In a turbid or scattering sample, the ballistic pulse power that arrives at each focal depth zn within the sample S is defined according to equation 1 below:
P(zn)=Pn×e−zn/la  Equation 1:
In equation 1, Pn is the incident pulse power at the sample (where z=0) associated with sub-pulse n, and la is the attenuation length associated with the sample medium at the illumination wavelength (e.g., for biological tissue such as brain tissue and illumination wavelength of about 1 micron, la is about 150 microns) As described in further detail herein, when each sub-pulse reaches the sample S, a signal Fn (e.g., a fluorescence signal) can be detected in order to generate one or more images of the sample S, such that:
Fn∝Pm(zn)=Pnm×e−mzn/ln  Equation 2:
In equation 2, m is the multiphoton order (e.g., m=2 for two-photon microscopy, m=3 for three-photon microscopy, etc.) Preferably, the detected signal strength is the same for each depth zn within the sample S, which leads to the condition according to equations 3 and 4 below, where equation 4 (Δz) defines the required separation between optical sections.
Fn+1/Fn=Pn+1m/Pnme−mΔz/la  Equation 3:
Δz=|zn+1−zn|  Equation 4:

Moreover, each sub-pulse in the plurality of sequential sub-pulses is separated from other sub-pulses by a time interval Δτ according to equation 4 below:
Δτ=L/c  Equation 5:
In equation 5, L is the length of the reverberation cavity (e.g., the distance that each sub-pulse travels as it exits the beamsplitter and is directed back onto the beamsplitter using the plurality of mirrors) and c is the speed of light. The reverberation cavity 120 is used to adjust both Δz from equation 4 and Δτ from equation 5 above to generate one or more desired volumetric images of the sample S. In some implementations, the time interval Δτ can be between about 1 nanoseconds and about 20 nanoseconds, between about 2 nanoseconds and about 10 nanoseconds, between about 4 nanoseconds and about 8 nanoseconds, etc.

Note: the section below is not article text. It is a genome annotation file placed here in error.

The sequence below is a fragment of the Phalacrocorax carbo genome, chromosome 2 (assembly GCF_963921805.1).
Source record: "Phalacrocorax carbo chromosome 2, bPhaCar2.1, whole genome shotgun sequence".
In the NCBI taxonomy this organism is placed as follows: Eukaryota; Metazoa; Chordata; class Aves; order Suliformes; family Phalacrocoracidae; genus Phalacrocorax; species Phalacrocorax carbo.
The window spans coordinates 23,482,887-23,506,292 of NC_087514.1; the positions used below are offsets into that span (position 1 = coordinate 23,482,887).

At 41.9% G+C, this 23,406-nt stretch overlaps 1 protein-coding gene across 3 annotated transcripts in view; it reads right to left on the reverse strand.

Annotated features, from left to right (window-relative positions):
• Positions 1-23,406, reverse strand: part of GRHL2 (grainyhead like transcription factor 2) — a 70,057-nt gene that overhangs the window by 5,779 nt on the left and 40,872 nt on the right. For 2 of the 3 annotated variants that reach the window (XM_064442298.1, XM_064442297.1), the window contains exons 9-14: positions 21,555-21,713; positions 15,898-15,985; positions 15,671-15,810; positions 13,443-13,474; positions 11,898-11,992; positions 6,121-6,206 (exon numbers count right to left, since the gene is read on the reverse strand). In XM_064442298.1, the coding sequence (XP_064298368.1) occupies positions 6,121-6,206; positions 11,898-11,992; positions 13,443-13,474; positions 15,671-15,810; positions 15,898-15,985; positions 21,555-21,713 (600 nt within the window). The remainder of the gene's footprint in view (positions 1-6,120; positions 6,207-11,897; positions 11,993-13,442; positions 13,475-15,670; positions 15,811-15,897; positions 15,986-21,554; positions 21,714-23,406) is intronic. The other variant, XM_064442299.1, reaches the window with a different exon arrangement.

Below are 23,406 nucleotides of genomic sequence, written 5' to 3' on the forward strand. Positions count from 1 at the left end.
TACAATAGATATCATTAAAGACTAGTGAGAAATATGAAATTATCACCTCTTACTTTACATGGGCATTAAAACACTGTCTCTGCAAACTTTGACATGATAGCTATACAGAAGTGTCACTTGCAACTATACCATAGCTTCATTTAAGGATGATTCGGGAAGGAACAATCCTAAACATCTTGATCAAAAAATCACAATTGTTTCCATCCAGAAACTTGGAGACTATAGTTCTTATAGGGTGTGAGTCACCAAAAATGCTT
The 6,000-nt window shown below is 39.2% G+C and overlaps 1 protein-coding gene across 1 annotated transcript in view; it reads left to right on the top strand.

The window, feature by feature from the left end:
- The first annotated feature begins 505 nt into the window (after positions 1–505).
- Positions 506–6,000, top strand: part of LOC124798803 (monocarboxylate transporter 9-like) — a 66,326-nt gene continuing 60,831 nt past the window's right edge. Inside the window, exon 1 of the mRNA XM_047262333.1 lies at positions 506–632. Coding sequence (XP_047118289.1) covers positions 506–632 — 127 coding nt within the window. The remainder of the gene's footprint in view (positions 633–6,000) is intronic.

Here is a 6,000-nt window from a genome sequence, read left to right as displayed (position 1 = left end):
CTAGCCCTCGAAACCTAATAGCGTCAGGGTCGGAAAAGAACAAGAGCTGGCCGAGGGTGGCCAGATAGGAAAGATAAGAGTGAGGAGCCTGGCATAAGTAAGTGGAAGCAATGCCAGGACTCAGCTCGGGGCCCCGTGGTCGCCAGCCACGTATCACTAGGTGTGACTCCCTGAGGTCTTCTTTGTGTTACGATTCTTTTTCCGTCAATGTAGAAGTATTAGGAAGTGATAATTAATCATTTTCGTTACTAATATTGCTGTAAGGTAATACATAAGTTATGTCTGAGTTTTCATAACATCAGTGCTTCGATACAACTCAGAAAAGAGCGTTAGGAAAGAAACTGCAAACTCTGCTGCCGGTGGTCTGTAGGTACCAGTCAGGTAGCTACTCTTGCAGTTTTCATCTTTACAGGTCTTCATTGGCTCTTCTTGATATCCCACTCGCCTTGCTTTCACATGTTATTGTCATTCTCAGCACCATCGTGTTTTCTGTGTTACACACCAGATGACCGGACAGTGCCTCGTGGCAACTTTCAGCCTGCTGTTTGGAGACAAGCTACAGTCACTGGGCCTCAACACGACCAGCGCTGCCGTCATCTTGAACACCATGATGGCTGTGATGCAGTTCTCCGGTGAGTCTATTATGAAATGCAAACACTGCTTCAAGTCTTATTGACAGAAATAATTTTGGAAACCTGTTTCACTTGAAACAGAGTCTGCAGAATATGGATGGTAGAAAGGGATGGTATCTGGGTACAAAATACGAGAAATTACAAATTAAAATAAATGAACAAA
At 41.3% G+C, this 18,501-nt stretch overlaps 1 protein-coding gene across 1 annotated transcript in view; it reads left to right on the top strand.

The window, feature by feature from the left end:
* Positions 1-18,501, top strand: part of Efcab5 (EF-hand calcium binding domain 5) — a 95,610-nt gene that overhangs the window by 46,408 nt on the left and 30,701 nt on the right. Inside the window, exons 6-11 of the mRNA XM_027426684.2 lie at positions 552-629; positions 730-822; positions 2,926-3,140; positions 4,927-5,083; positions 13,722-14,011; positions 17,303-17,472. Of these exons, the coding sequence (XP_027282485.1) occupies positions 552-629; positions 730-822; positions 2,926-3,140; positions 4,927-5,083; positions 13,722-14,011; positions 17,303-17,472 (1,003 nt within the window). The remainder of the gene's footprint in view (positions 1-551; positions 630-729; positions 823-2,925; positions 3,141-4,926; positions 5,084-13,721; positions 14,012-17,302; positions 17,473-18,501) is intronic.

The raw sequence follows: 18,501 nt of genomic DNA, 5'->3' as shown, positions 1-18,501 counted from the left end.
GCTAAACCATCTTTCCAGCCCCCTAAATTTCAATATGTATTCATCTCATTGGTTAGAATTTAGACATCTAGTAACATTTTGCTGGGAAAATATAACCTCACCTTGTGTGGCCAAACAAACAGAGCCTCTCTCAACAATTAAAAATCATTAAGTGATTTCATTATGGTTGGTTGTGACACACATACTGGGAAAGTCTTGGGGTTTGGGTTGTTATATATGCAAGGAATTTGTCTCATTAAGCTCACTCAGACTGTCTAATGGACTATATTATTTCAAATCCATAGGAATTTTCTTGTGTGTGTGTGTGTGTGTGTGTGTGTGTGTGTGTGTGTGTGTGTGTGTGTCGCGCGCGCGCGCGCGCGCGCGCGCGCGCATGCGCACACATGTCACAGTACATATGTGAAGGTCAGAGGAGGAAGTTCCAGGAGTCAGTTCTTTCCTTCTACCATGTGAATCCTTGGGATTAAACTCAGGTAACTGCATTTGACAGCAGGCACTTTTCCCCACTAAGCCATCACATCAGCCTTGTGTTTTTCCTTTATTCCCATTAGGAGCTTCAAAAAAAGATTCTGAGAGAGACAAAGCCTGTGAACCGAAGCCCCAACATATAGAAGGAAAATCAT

The plurality of mirrors 124 of the reverberation cavity 120 are positioned such that the second portion of the laser pulse that is reflected by the beamsplitter 122 (i.e., the portion that is not directed to the two-dimensional scanner 140) is directed onto one of the plurality of mirrors 124. Then, another one of the plurality of mirrors 124 directs the second portion of the laser pulse back onto the beamsplitter 122 such that the second portion is divided into another two portions. The plurality of mirrors 124 can generally include any suitable number of mirrors (e.g., three mirrors, four mirrors, six mirrors, eight mirrors etc.) In addition, the plurality of mirrors 124 can include the same or different types of mirrors (e.g., one or more standard mirrors, one or more mirrors with controllable curvature, one or more deformable mirrors, etc.)